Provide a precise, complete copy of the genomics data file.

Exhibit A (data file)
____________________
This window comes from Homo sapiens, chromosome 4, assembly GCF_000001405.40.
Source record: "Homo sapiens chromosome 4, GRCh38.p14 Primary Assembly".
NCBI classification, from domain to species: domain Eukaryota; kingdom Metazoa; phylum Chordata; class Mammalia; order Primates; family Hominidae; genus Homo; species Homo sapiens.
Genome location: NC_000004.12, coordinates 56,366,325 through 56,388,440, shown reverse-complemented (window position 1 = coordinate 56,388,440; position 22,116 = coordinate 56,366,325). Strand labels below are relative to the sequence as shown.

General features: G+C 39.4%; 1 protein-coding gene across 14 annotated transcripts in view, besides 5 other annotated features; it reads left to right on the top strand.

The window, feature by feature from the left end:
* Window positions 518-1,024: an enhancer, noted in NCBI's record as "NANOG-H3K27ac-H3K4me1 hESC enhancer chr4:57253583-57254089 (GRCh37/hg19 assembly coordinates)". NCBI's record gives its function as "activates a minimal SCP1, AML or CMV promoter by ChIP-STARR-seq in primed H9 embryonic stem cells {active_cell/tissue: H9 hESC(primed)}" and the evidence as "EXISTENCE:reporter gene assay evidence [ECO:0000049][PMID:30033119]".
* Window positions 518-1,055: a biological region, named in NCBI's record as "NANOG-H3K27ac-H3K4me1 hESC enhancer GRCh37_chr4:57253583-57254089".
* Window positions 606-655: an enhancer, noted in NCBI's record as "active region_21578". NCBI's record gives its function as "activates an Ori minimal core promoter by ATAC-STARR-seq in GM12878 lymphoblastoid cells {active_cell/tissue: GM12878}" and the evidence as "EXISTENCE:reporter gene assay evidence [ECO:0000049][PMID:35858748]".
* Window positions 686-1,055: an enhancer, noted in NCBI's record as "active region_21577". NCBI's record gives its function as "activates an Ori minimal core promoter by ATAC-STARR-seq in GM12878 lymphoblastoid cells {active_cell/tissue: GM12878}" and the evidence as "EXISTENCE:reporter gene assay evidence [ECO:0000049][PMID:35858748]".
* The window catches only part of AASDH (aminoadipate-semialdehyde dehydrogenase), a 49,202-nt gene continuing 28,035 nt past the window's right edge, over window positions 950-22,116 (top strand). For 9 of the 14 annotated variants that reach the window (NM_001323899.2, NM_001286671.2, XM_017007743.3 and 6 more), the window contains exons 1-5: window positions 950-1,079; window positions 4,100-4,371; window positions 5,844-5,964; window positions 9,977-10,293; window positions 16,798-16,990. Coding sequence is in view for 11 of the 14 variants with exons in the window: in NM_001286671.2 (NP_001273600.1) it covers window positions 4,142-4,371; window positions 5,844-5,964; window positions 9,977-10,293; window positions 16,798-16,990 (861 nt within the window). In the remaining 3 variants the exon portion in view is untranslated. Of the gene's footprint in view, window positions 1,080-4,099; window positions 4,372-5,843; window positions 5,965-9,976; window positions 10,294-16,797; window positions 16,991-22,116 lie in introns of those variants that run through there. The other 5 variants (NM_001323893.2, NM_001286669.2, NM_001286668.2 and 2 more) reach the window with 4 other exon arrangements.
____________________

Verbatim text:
This window comes from Homo sapiens, chromosome 4, assembly GCF_000001405.40.
Source record: "Homo sapiens chromosome 4, GRCh38.p14 Primary Assembly".
NCBI classification, from domain to species: domain Eukaryota; kingdom Metazoa; phylum Chordata; class Mammalia; order Primates; family Hominidae; genus Homo; species Homo sapiens.
Genome location: NC_000004.12, coordinates 56,366,325 through 56,388,440, shown reverse-complemented (window position 1 = coordinate 56,388,440; position 22,116 = coordinate 56,366,325). Strand labels below are relative to the sequence as shown.

General features: G+C 39.4%; 1 protein-coding gene across 14 annotated transcripts in view, besides 5 other annotated features; it reads left to right on the top strand.

The window, feature by feature from the left end:
* Window positions 518-1,024: an enhancer, noted in NCBI's record as "NANOG-H3K27ac-H3K4me1 hESC enhancer chr4:57253583-57254089 (GRCh37/hg19 assembly coordinates)". NCBI's record gives its function as "activates a minimal SCP1, AML or CMV promoter by ChIP-STARR-seq in primed H9 embryonic stem cells {active_cell/tissue: H9 hESC(primed)}" and the evidence as "EXISTENCE:reporter gene assay evidence [ECO:0000049][PMID:30033119]".
* Window positions 518-1,055: a biological region, named in NCBI's record as "NANOG-H3K27ac-H3K4me1 hESC enhancer GRCh37_chr4:57253583-57254089".
* Window positions 606-655: an enhancer, noted in NCBI's record as "active region_21578". NCBI's record gives its function as "activates an Ori minimal core promoter by ATAC-STARR-seq in GM12878 lymphoblastoid cells {active_cell/tissue: GM12878}" and the evidence as "EXISTENCE:reporter gene assay evidence [ECO:0000049][PMID:35858748]".
* Window positions 686-1,055: an enhancer, noted in NCBI's record as "active region_21577". NCBI's record gives its function as "activates an Ori minimal core promoter by ATAC-STARR-seq in GM12878 lymphoblastoid cells {active_cell/tissue: GM12878}" and the evidence as "EXISTENCE:reporter gene assay evidence [ECO:0000049][PMID:35858748]".
* The window catches only part of AASDH (aminoadipate-semialdehyde dehydrogenase), a 49,202-nt gene continuing 28,035 nt past the window's right edge, over window positions 950-22,116 (top strand). For 9 of the 14 annotated variants that reach the window (NM_001323899.2, NM_001286671.2, XM_017007743.3 and 6 more), the window contains exons 1-5: window positions 950-1,079; window positions 4,100-4,371; window positions 5,844-5,964; window positions 9,977-10,293; window positions 16,798-16,990. Coding sequence is in view for 11 of the 14 variants with exons in the window: in NM_001286671.2 (NP_001273600.1) it covers window positions 4,142-4,371; window positions 5,844-5,964; window positions 9,977-10,293; window positions 16,798-16,990 (861 nt within the window). In the remaining 3 variants the exon portion in view is untranslated. Of the gene's footprint in view, window positions 1,080-4,099; window positions 4,372-5,843; window positions 5,965-9,976; window positions 10,294-16,797; window positions 16,991-22,116 lie in introns of those variants that run through there. The other 5 variants (NM_001323893.2, NM_001286669.2, NM_001286668.2 and 2 more) reach the window with 4 other exon arrangements.